What my research is about


I am a PhD student in Machine Learning/Object Recognition, in the Computer Vision and Robotics Group at Cambridge University. We are part of the Engineering Department's Machine Intelligence Lab. My supervisors are Prof Christopher Bishop and Prof Roberto Cipolla, and I am financed by the Microsoft Research European PhD Scholarship.

Probabilistic models in Object Recognition are classified into two categories: generative models, that try to describe how images as we see them are generated, by optimising the joint likelihood of the data and their labels p(x,c). And dicriminative models, that try to come up with the best boundary possible between different classes, by optimising the posterior distribution of the labels p(c|x).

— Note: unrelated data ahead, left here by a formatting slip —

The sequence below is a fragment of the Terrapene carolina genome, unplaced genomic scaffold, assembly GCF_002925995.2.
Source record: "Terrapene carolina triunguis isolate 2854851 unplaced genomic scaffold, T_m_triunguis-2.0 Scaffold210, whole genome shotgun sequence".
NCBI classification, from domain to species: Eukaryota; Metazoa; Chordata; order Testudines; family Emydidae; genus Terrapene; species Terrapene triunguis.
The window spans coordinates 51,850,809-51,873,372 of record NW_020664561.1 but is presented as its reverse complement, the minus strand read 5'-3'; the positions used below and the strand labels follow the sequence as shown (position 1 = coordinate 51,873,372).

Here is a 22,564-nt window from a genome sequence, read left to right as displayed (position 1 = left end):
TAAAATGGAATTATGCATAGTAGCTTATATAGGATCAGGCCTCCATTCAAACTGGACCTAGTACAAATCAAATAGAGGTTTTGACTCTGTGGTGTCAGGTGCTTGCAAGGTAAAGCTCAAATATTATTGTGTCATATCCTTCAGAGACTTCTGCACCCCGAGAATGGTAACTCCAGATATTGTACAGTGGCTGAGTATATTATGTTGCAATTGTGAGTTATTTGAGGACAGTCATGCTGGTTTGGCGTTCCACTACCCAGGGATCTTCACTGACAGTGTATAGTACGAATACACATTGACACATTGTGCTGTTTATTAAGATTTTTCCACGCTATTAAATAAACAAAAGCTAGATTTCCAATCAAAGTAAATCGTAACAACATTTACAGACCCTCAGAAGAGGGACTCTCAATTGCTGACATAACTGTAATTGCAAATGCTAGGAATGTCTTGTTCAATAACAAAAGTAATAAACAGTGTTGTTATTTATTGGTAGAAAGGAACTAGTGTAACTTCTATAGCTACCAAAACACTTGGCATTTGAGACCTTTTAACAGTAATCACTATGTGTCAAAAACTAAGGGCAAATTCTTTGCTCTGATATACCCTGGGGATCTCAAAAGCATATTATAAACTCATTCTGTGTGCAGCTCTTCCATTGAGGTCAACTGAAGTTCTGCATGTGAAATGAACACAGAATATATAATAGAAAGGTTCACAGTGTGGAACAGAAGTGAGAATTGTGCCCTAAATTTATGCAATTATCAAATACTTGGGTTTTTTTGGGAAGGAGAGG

The two approaches have different advantages. Generative models are powerful because they model what classes look like. The model of each class can be trained independently of the other classes, whereas discriminative models have to be retrained every time a new class is added. Plus, because they try to model the distribution of the data, generative models can handle missing data. On the other hand, dicriminative models only focus on the boundary between classes, on what is ambiguous, which makes them more efficient and better at classifying.

My main focus is on building hybrid models that combine generative and dicriminative approaches.